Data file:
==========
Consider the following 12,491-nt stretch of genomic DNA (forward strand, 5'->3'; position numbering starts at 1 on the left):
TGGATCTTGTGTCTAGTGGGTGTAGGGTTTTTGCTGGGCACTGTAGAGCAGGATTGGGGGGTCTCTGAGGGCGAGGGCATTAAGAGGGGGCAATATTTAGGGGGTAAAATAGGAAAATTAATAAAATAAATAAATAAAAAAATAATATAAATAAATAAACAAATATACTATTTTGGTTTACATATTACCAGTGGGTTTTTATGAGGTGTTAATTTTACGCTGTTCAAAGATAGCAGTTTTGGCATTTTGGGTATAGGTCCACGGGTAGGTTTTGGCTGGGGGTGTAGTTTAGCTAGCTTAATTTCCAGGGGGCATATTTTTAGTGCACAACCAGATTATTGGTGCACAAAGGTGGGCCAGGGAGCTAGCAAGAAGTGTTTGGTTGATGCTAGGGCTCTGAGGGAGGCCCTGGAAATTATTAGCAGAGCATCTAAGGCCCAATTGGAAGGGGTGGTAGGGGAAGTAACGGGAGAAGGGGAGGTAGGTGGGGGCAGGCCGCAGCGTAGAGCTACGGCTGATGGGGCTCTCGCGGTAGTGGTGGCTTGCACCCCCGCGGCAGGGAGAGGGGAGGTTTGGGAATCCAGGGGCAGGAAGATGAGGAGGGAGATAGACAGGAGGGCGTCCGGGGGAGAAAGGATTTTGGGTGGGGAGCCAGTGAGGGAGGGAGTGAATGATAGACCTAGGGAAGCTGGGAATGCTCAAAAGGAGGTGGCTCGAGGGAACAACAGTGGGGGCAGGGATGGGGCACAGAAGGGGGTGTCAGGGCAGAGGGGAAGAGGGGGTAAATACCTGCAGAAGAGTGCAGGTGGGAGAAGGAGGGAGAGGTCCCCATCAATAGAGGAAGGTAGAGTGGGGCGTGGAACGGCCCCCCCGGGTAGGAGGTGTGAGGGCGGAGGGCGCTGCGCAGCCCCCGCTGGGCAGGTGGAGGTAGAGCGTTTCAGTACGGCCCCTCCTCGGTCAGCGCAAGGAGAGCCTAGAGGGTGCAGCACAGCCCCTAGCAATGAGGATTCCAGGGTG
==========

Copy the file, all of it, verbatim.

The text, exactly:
Consider the following 12,491-nt stretch of genomic DNA (forward strand, 5'->3'; position numbering starts at 1 on the left):
TGGATCTTGTGTCTAGTGGGTGTAGGGTTTTTGCTGGGCACTGTAGAGCAGGATTGGGGGGTCTCTGAGGGCGAGGGCATTAAGAGGGGGCAATATTTAGGGGGTAAAATAGGAAAATTAATAAAATAAATAAATAAAAAAATAATATAAATAAATAAACAAATATACTATTTTGGTTTACATATTACCAGTGGGTTTTTATGAGGTGTTAATTTTACGCTGTTCAAAGATAGCAGTTTTGGCATTTTGGGTATAGGTCCACGGGTAGGTTTTGGCTGGGGGTGTAGTTTAGCTAGCTTAATTTCCAGGGGGCATATTTTTAGTGCACAACCAGATTATTGGTGCACAAAGGTGGGCCAGGGAGCTAGCAAGAAGTGTTTGGTTGATGCTAGGGCTCTGAGGGAGGCCCTGGAAATTATTAGCAGAGCATCTAAGGCCCAATTGGAAGGGGTGGTAGGGGAAGTAACGGGAGAAGGGGAGGTAGGTGGGGGCAGGCCGCAGCGTAGAGCTACGGCTGATGGGGCTCTCGCGGTAGTGGTGGCTTGCACCCCCGCGGCAGGGAGAGGGGAGGTTTGGGAATCCAGGGGCAGGAAGATGAGGAGGGAGATAGACAGGAGGGCGTCCGGGGGAGAAAGGATTTTGGGTGGGGAGCCAGTGAGGGAGGGAGTGAATGATAGACCTAGGGAAGCTGGGAATGCTCAAAAGGAGGTGGCTCGAGGGAACAACAGTGGGGGCAGGGATGGGGCACAGAAGGGGGTGTCAGGGCAGAGGGGAAGAGGGGGTAAATACCTGCAGAAGAGTGCAGGTGGGAGAAGGAGGGAGAGGTCCCCATCAATAGAGGAAGGTAGAGTGGGGCGTGGAACGGCCCCCCCGGGTAGGAGGTGTGAGGGCGGAGGGCGCTGCGCAGCCCCCGCTGGGCAGGTGGAGGTAGAGCGTTTCAGTACGGCCCCTCCTCGGTCAGCGCAAGGAGAGCCTAGAGGGTGCAGCACAGCCCCTAGCAATGAGGATTCCAGGGTG